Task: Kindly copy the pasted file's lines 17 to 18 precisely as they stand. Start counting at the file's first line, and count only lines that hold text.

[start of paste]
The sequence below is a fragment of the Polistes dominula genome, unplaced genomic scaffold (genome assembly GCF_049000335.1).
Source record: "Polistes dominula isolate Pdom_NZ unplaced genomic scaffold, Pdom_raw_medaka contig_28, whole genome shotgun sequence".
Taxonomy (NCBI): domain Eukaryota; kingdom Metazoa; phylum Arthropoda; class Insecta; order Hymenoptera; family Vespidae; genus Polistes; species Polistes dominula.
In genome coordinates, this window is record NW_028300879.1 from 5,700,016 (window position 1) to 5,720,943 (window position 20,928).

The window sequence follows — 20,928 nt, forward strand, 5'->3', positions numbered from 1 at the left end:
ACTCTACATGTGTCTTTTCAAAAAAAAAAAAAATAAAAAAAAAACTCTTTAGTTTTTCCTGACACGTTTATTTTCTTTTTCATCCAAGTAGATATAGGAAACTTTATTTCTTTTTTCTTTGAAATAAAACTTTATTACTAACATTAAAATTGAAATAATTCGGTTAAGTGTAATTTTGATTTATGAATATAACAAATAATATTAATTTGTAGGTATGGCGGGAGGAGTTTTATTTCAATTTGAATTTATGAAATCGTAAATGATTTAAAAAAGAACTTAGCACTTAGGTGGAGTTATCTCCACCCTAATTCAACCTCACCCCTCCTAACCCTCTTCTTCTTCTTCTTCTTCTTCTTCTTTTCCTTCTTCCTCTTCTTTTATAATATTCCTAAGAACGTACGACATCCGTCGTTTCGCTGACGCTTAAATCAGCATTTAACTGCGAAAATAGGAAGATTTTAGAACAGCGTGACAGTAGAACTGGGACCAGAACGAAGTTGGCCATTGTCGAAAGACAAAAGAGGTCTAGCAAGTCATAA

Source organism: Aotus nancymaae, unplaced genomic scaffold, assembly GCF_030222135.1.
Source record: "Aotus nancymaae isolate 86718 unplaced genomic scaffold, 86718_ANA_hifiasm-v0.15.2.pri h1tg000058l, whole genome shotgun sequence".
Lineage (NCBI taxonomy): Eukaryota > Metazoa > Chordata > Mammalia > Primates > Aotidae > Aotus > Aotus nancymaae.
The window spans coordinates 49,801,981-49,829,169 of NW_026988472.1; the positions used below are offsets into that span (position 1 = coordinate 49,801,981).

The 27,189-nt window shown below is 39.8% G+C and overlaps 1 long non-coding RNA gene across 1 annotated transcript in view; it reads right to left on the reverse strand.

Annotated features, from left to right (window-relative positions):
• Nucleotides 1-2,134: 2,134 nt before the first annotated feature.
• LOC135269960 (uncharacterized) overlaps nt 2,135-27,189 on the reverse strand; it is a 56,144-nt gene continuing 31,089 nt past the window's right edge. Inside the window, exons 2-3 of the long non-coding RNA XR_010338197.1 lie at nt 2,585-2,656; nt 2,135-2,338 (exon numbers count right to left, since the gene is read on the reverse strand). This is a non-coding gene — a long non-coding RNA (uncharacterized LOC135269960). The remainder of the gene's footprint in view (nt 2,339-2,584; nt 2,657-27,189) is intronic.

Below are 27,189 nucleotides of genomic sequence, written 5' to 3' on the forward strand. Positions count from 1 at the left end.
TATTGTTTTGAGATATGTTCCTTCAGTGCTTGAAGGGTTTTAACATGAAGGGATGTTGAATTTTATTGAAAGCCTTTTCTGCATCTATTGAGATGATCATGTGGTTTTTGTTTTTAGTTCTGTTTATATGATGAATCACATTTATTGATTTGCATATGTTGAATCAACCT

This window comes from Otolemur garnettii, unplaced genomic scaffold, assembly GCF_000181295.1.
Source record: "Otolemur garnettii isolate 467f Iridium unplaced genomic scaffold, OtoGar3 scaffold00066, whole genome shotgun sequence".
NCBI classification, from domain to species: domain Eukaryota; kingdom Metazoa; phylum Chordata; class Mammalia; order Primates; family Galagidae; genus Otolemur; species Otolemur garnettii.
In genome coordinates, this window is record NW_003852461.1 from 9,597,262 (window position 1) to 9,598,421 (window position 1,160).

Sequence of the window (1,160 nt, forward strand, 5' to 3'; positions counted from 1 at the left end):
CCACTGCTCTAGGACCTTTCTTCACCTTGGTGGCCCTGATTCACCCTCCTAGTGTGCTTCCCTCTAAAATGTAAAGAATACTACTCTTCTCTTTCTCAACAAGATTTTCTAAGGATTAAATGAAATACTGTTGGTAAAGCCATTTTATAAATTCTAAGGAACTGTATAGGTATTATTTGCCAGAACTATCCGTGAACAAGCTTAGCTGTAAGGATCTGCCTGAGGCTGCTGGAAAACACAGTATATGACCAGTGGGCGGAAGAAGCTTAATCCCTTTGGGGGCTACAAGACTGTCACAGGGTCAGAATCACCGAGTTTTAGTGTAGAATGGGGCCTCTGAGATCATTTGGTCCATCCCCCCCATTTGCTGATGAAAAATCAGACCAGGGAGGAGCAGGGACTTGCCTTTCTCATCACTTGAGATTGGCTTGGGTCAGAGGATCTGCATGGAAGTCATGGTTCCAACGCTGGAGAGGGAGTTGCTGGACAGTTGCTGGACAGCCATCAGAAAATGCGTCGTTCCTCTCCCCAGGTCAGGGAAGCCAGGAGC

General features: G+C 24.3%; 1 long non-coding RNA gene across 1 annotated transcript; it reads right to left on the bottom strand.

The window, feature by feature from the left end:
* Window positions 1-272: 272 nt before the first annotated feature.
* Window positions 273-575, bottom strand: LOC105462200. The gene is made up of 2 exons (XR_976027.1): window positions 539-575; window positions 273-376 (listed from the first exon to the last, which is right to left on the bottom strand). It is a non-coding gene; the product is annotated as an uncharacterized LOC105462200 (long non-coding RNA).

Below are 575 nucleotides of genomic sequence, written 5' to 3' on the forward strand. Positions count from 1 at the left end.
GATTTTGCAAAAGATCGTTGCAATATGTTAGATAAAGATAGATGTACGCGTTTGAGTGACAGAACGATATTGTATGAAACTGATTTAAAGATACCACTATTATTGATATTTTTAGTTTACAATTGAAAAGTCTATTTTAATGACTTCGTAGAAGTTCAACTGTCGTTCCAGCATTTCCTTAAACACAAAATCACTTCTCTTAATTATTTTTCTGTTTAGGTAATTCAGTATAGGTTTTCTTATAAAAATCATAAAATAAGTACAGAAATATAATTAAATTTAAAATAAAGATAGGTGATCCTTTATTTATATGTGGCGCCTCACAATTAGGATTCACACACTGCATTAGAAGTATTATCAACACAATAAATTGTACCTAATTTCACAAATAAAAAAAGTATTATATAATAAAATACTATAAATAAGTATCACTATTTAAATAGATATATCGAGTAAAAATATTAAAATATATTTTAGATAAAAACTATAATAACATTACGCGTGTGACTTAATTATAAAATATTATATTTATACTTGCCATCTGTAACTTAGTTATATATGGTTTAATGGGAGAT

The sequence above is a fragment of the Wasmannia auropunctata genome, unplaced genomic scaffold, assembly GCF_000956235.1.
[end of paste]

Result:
This window comes from Otolemur garnettii, unplaced genomic scaffold, assembly GCF_000181295.1.
Source record: "Otolemur garnettii isolate 467f Iridium unplaced genomic scaffold, OtoGar3 scaffold00066, whole genome shotgun sequence".